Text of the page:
figures (em 10,319 Btu per pound in 1993, and 10,265 Btu per pound in 1994. Also, Krebs omits some losses that will likely occur in the extraction of natural gas.
The average efficiency at a coal-fired power plant in the U.S. in 1994, according to DOE/EIA, was 33.3 percent, not 30 percent. New technologies have efficiencies of 40 percent and higher. The overall power plant efficiency accounts for any "parasitic" adjustment. The Oak Ridge National Laboratories, in their studies of the U.S. transmission and distribution systems conducted for the DOE, have shown an overall average T&D efficiency of 92.5 percent rather than the 90 percent shown.
3. Choice of Resource. In his statements about environmental competition, Mr. Krebs forgot to mention that choice of supply in electricity will allow consumers to choose the energy resource (coal, hydro, solar, wind, etc.), as well as the end use. Unfortunately, gas competition allows no such choice among underlying resources.
4. Avoided Costs. In his novel discussion of avoided costs, Mr. Krebs refers to a 1995 ORNL report entitled Justification for Electric-Utility Energy-Efficiency Programs, and purports to show that natural gas offers a higher per-penny energy content than electricity. But the article fails to quote passages from the report showing avoided energy costs for electricity have fallen significantly in recent years, and projecting a figure of approximately 4 cents per kWh by year 2005 (em well below the range (7-14 cents per kWh) shown in the Krebs article.
Moreover, Krebs' Figures 2 and 3 lack any reference to year and fail to identify the inflation or discount rates used to project the values. When real numbers are used, there are no large disparities in the avoided cost of electric generation versus gas utility operations.
5. Thermal Energy Storage. In Figures 4 and 5, Mr. Krebs attempts to show the increase in electric usage from installation of thermal energy storage systems, but his graphs are flawed for many reasons. For instance, the graphs could be combining the "before-and-after" results of retrofits with those new construction systems, which will differ from retrofits because they start with usage and billing demand figures of zero. Similarly, any comparisons should use actual monthly on-peak demands rather than billing demands, which may be reflect ratchets established before the installation. Also, the graphs do not show whether the "before" data or "after" data was adjusted for climate conditions, or for functional or operational changes to existing facilities.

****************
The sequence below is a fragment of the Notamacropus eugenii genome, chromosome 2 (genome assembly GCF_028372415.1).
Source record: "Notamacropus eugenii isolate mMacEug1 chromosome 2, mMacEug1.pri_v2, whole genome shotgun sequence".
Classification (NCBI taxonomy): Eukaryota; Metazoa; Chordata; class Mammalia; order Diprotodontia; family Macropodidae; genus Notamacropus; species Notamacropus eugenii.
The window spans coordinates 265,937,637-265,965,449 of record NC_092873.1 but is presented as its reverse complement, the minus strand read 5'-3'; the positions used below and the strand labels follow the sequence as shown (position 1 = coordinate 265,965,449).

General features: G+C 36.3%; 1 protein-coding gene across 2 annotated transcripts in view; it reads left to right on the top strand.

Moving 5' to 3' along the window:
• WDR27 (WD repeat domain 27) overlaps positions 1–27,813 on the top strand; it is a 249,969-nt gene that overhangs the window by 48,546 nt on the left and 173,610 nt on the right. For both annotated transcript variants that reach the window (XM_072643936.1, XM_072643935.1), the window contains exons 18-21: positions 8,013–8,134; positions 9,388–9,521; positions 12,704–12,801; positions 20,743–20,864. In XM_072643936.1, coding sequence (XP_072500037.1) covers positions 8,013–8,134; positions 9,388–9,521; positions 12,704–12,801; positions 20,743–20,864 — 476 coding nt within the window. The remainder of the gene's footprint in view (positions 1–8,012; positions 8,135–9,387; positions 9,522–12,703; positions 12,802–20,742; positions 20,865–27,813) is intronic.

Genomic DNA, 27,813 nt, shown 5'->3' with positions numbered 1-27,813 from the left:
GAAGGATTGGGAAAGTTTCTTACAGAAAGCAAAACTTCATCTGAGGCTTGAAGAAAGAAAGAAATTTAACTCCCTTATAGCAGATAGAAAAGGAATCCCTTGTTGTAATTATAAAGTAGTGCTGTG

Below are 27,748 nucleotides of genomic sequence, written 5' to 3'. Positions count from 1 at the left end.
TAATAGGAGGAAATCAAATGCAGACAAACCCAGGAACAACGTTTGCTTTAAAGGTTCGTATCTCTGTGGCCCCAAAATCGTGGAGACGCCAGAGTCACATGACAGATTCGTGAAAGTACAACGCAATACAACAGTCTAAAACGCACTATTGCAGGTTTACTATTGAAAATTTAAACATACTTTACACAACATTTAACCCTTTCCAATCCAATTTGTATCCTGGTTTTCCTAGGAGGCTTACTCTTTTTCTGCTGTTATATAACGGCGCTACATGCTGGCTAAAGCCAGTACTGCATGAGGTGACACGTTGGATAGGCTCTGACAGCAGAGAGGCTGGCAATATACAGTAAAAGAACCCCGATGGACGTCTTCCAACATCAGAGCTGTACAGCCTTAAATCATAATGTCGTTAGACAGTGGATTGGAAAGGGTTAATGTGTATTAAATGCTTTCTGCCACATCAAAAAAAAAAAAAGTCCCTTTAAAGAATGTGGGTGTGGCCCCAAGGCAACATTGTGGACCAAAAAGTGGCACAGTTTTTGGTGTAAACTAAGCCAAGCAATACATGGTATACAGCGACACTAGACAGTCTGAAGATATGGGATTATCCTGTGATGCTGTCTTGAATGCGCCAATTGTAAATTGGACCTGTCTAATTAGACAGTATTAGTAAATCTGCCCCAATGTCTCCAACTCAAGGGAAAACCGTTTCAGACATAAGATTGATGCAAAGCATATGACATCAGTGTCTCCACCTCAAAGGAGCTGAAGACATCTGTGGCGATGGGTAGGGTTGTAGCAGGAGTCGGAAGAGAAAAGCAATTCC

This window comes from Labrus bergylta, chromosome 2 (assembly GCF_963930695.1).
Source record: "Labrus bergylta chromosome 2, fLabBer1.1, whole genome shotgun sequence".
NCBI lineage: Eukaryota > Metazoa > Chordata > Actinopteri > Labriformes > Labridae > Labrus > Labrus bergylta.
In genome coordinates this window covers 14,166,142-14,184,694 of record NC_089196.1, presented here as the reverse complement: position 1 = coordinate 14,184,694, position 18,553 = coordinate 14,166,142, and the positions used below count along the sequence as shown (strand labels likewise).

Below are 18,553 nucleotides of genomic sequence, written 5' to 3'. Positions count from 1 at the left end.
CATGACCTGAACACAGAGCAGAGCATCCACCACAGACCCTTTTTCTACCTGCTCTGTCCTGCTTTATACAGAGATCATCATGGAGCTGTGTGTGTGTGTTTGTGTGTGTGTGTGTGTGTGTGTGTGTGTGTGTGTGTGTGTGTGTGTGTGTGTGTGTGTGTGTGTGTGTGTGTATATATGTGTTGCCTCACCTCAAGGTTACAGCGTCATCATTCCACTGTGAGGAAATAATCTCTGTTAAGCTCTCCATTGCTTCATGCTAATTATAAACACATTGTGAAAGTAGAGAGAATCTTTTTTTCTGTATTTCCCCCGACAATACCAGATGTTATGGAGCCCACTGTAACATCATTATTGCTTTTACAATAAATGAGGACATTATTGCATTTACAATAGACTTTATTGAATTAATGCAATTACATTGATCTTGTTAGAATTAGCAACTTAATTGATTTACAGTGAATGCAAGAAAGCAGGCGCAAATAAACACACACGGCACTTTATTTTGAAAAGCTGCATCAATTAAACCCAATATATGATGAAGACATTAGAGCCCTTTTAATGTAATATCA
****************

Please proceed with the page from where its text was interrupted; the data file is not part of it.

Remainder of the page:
6. Program Dollars. If electric utilities have been "fooling" state utility commissions, then how does Mr. Krebs explain that according to the DOE/EIA U.S. Electric Utility Demand-Side Management 1994 report, electric utilities in the U.S. spent over $1.59 BILLION in 1994 on energy efficiency programs? For "other load management" programs, electric utilities spent $54.0 MILLION in 1994. In other words, electric utilities spending on energy efficiency programs was 29 times greater than on other load-management programs.
7. Gas-Electric Mergers. In terms of the Texas market, Mr. Krebs makes it appear that electric utilities are hurting competitive activities by merging with gas companies. He forgets that it